7 (2 yr)
10 (3 wk)
10 ( 5 mo)
11 (3 wk)
11 (5 mo)
3,100
2,500
3,366
1,800
1,700
430
1,400
515
1,960
590
190
275
42
200
0
73
0
73
170
2 60
270
470
2 10
87
420
50
69
69
56
74
80
38
73
39
17
34
5
24
42
22
18
13
13
38
37
31
36
31
44
21
30
26
2.24
1.09
6.20
1.50
0.74
2.00
1.17
2.31
2.00
21
27
7
32
37
10
40
13
22
1:1,800
1:3,200
Neg
Neg
Neg
33
Neg
Neg
Neg
1:80
53
33
loob
Pos
Neg
>YO0
Pos
Neg
Neg
Pos
Pos
“Where more than one normal value appears, the first normal value (mean 5 SD) was standardized for the Cree population, all ages (n
The second normal value (mean f SD) was standardized for children 2 years old and younger at the Montreal Children’s Hospital.
bHigh for age.
Oligoclonal bands were positive in the CSF of Patient
3 and in Patient 11 at birth. Enzyme-linked immunosorbent assay (ELISA) of CSF for antibody to
cytomegalovirus (CMV) was negative in Patient 3.
Other Laboratoty Studies
Other laboratory findings included mild to moderate
elevations of hepatic enzymes (serum glutamic-pyruvic
transaminase, serum glutamic-oxaloacetic transaminase, alkaline phosphatase, lactic dehydrogenase) in 4
of 5 patients tested, and nonspecific elevations of urine
dicarboxylic and 8- and 9-carbon fatty acid metabolites
in 1 patient. Normal values were obtained for serum
protein (4 patients), blood urea nitrogen and creatinine
(4 patients), glucose (4 patients), calcium (7 patients),
uric acid (2 patients), inorganic phosphate (6 patients),
electrolytes ( 5 patients), magnesium (1 patient), urine
amino acids and mucopolysaccharides ( 3 patients), and
urine oligosaccharides (2 patients). In 1 patient, gas
chromatographic analysis of fatty acid composition in
cultured skin fibroblasts was normal.
Immunological and Virological Findings
Patients 3 , 4 , 6, 7, 10, and 11 had polyclonal hypergammaglobulinemia of the IgG, IgM, or IgA class
(Table). IgG, IgM, and IgA rose shatply in Patients 10
and 11 after birth. The number of T helper cells
=
108).
tended to be below normal for age, and progressive
depletion of T helper cells was observed in children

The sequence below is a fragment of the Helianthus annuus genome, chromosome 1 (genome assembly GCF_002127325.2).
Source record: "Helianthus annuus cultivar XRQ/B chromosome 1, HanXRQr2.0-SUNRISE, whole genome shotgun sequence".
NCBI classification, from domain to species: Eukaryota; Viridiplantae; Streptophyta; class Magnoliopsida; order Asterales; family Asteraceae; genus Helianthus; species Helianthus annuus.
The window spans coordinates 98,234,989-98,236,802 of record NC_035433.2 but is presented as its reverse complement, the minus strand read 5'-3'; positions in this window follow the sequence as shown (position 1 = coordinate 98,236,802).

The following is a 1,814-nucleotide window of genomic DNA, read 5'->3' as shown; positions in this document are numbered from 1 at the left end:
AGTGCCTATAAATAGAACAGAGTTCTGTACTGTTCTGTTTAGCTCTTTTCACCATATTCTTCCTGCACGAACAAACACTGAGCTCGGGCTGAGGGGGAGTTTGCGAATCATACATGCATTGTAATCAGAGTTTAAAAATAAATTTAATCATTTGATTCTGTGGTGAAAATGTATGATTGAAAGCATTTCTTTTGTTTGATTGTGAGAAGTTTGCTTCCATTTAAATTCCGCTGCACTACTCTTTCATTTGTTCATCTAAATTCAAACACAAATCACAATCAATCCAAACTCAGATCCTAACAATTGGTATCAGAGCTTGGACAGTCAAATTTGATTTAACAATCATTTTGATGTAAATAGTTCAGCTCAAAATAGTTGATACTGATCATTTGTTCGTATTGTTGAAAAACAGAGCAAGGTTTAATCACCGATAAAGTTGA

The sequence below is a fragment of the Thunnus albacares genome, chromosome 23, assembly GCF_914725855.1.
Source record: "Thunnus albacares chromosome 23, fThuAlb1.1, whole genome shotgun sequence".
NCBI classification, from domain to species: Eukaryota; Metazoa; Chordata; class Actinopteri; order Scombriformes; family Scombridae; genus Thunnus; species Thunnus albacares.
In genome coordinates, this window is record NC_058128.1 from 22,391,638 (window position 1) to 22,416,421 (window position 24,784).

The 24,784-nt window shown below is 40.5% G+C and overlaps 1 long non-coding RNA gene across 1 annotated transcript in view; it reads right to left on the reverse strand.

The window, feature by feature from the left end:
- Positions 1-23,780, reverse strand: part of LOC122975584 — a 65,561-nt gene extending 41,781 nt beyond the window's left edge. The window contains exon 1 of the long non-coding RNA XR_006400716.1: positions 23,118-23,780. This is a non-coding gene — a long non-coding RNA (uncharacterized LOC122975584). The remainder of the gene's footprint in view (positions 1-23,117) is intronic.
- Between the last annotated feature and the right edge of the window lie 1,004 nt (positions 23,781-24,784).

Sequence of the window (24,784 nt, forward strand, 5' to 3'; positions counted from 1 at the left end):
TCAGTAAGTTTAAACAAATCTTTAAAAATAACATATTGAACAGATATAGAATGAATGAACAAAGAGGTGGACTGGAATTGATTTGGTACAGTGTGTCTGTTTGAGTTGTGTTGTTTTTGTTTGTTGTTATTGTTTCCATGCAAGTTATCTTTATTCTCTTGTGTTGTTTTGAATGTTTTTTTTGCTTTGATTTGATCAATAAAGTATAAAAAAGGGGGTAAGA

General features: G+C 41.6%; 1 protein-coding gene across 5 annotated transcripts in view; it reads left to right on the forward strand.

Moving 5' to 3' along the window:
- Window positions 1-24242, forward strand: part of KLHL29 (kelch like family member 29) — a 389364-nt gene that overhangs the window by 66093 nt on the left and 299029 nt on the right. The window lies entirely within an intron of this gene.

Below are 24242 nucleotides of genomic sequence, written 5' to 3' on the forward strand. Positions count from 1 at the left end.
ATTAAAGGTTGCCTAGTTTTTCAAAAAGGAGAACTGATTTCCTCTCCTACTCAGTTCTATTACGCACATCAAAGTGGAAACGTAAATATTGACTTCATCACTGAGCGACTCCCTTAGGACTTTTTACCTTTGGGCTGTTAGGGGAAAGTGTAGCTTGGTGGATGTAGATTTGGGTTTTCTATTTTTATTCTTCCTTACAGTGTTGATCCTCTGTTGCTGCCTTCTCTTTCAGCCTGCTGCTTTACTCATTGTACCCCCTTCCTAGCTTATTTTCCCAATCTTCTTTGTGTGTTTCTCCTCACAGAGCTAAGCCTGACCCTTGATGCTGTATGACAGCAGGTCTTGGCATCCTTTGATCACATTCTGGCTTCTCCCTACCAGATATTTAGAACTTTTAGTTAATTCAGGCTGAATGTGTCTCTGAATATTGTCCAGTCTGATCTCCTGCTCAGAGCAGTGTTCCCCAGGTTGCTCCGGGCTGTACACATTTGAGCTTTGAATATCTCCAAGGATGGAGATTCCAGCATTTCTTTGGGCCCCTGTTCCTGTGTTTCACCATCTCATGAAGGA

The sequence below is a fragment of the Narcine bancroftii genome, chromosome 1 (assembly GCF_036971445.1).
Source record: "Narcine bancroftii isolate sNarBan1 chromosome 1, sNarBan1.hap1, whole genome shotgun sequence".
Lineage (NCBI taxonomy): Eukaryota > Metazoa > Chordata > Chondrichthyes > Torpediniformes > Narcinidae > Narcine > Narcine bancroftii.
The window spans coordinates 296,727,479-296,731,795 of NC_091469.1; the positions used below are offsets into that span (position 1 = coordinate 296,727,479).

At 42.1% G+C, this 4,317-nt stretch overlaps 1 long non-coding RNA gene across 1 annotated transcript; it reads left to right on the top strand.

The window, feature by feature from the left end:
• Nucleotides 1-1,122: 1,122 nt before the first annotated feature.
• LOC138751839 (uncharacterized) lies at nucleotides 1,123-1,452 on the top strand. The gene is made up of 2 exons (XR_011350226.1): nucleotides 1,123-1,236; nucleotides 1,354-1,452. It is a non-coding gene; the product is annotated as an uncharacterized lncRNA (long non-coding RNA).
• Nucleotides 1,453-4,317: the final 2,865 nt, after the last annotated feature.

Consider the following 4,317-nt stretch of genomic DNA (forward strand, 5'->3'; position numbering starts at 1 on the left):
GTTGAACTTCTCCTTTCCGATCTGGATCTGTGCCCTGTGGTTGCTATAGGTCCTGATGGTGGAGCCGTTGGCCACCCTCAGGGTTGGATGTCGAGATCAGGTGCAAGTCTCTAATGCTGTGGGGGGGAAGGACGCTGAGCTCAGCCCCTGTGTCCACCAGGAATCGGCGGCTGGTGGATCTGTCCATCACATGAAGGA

who underwent serial studies. Some had a relative increase in the number of T suppressor or B lymphocytes and evidence of other autoimmune abnormalities
(see Table). There were minor decreases in total complement levels in some patients. Lymphocyte mitogen
responses were normal. Three patients had depressed
neutrophil chemotaxis; one showed normal values. Patients 10 and l l had a Coombs-positive hemolytic
anemia requiring transfusion shortly after birth.
Patients 3, 4 , and 7 had markedly elevated antibody
titers to CMV or Epstein-Barr virus (EBV), and CMV
was recovered from the urine of Patients 4 and 7,
indicating chronic active infection with these agents.
Screening for human T-lymphotropic virus type I
(HTLV-I) was negative in these patients. The remaining patients had consistently negative tests for CMV
and EBV, and screening for herpes simplex, Toxoplasma, rubella, varicella-zoster, coxsackie virus, and
echovirus was also negative. Viral cultures of brain and
peripheral organs in Patients 5 and 6 (post mortem)
and of cord blood, placenta, CSF, urine, and respiratory secretions in Patients 10 and 11 were negative.
ELISA of serum for antibody to human immunodeficiency virus (HIV) showed intense reactivity in Patients 3 , 4 , and 7 ;Western blots were nonconfirmatory
Black et
al:
Cree Encephalitis 485
I
I
lu
1pI
P
Family S
Family K
00
Male Fern&
@@ M
~ ~~~~i~
I ~ deceased
Family C
Family
B
Unknown niwrologlcal disease
unallecled
Male Female allecled
Family P-N
9
=Consangulnlly